I hope this helps and plese keep me posted.

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Hiker,

I am glad I could help. Please keep me posted if there is anything else you need.

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My husband has been on Sinamet for about 6 months, 3 times a day.  He has become an addict to his Theracycle bike...sometimes doing an hour and a half a day.  It really helps.  He of course has good days and some days where he is blah, but we work with it.  His Sinamet is low dosage.  At his last visit the doctor increased it to 4 times a day and wanted to add on Azilect.  He increased the Sinamet but when we found out how much the Azilect cost (over $2,500 per year and we have a very good insurance plan!!) he decided to just stay on the Sinamet since it works well and there was no evidence that Azilect would show significant gains over what the Sinamet was handling and tolerated.   In fact he is cutting back the Sinamet to 3 times a day since the increased dosage makes him feel "drugged".  

My point in all of this is that medication differs for everyone.  Sinamet seems to be the gold standard right now.  But the best medicine is EXERCISE.  Pick one that works for you.  And, along with your doctor's guidance, don't be afraid to try things.  What works for my husband may not work for you but we are all in this together and we just need to fight the bastard PD back as best we can.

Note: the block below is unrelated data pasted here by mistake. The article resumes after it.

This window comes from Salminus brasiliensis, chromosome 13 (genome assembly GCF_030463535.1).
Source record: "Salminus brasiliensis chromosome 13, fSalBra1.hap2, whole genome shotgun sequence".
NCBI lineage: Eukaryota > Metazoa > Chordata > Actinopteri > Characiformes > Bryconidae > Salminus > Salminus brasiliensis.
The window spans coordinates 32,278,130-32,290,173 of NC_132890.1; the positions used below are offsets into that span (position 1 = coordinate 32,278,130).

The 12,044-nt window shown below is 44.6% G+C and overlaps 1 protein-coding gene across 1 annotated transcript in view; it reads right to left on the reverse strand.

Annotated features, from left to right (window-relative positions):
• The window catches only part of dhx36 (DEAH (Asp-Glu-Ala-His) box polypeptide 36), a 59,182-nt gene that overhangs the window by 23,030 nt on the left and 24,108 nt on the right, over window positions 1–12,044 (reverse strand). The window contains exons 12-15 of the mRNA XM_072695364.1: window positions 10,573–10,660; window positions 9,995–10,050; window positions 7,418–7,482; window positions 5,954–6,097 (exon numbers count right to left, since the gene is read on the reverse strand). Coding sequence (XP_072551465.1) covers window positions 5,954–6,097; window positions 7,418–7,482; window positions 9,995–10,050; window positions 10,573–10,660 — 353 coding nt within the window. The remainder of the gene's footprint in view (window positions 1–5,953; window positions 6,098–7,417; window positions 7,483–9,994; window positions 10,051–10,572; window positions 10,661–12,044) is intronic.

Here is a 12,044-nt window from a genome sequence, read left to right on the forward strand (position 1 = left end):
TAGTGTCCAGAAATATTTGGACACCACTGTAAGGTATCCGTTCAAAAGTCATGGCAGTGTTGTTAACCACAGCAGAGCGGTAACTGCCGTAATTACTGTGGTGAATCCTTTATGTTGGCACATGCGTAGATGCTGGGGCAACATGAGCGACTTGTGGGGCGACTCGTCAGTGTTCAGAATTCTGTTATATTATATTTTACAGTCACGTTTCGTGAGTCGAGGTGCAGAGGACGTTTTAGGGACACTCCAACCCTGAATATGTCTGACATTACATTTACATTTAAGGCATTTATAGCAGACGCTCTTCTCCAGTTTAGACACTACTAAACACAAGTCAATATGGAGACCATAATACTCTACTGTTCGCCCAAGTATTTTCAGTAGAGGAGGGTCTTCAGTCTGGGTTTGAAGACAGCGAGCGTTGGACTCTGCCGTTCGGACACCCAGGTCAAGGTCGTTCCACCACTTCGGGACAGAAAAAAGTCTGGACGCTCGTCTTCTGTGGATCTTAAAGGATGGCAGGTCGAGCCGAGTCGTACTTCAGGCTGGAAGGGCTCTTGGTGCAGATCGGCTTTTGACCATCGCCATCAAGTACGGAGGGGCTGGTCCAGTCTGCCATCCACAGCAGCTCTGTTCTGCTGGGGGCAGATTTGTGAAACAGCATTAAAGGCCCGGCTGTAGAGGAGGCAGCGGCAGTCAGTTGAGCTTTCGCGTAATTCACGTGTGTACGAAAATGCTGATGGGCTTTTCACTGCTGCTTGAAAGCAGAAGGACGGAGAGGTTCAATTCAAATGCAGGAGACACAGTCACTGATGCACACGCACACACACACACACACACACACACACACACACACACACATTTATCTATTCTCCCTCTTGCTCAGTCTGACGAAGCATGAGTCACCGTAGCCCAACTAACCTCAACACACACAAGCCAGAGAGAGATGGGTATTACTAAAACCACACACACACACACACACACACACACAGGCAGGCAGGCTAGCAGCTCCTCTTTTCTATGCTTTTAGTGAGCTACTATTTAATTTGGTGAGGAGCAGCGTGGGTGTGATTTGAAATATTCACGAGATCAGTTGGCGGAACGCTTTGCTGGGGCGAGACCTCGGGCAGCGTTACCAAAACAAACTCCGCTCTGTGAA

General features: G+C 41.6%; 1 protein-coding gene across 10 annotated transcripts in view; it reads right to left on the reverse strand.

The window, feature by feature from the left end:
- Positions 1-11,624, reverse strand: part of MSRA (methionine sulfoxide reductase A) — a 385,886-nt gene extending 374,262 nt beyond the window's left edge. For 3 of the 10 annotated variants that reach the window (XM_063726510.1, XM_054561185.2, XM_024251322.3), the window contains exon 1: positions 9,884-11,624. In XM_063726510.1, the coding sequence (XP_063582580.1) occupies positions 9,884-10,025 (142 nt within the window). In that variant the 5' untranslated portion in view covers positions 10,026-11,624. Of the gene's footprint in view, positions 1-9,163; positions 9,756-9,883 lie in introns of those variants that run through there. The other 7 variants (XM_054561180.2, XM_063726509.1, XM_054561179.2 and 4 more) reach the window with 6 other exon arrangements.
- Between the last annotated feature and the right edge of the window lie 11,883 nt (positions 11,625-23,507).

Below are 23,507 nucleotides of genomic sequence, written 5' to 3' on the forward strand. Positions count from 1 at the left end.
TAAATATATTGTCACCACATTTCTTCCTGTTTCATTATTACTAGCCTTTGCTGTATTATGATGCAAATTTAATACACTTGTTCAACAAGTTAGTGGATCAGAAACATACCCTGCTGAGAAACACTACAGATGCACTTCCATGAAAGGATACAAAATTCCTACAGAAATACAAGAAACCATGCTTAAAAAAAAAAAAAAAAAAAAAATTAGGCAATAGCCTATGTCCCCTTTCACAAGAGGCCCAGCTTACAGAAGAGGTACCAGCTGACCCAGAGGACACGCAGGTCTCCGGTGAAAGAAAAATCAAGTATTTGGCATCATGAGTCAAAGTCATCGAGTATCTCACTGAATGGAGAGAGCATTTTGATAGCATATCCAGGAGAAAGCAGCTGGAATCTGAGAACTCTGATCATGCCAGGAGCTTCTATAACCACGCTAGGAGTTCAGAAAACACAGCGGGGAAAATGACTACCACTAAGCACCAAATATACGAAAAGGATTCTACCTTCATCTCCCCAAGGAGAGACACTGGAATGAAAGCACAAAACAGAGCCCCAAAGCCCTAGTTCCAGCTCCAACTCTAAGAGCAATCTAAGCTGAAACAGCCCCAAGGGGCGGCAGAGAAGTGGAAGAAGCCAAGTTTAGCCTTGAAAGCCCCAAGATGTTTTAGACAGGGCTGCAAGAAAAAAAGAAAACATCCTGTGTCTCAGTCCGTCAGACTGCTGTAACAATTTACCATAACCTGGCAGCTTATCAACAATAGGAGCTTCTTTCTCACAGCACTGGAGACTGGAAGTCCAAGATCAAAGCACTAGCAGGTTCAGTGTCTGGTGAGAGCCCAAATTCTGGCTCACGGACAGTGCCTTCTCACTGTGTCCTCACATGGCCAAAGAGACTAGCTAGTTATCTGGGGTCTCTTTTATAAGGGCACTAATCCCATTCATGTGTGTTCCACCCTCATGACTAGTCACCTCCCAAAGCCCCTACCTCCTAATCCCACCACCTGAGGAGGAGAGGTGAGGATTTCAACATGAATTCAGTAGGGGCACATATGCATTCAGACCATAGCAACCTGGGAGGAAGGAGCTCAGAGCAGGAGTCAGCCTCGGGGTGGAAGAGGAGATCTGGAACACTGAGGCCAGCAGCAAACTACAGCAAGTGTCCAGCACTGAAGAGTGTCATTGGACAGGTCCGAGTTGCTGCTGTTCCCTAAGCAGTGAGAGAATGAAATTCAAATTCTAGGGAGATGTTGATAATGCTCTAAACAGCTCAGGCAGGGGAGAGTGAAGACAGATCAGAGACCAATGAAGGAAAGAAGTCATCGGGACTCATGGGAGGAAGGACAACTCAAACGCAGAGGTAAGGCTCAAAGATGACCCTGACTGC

Good luck, keep your eyes open, research, don't be led astray by "miracle" cures or crazy supplements.  Like soccertese10 said don't go down the crazy path....if it worked, we would all be on it and howling at the moon. 

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Hi.  I waited two years before seeing a Dr. and getting on meds.  I was a big believer in alternative treatments and did not want to put in my body a bunch of chemicals with side effects that would require more chemicals to counteract the effects.  Once I started taking the prescription medications, my life improved.  It is not always wonderful, needing vigilant observation and occasional to frequent adjustment, but the quality of life on meds is much better than the quality of life off meds. I have been dealing with PD for 15 years.  I have to do my own research and figure out what is going on because most Doctors are very reluctant to give comprehensive info to the patient(in my experience).  Stay on top of things, exercise frequently and be your own advocate.  Good Luck.

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Capcodmomma,

you are correct. the more we keep moving the better everyone's health will be. With or without PD. Also, sleep is so important to PD patients. It is the time when we use our muscles very little, which allows us to "store" Dopamine from our existing Dopamine cells.

I hope this helps and please keep  me posted. 

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dmCwolfe,

You have the right attitude and commitment. We are always here to help you along the way.

I hope we can help you when you need it and please keep me posted.

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I thoroughly enjoy your forum.  I have obtained so much knowledge by reading the various posts.  It is obvious that you care.  Thank you for being here for us.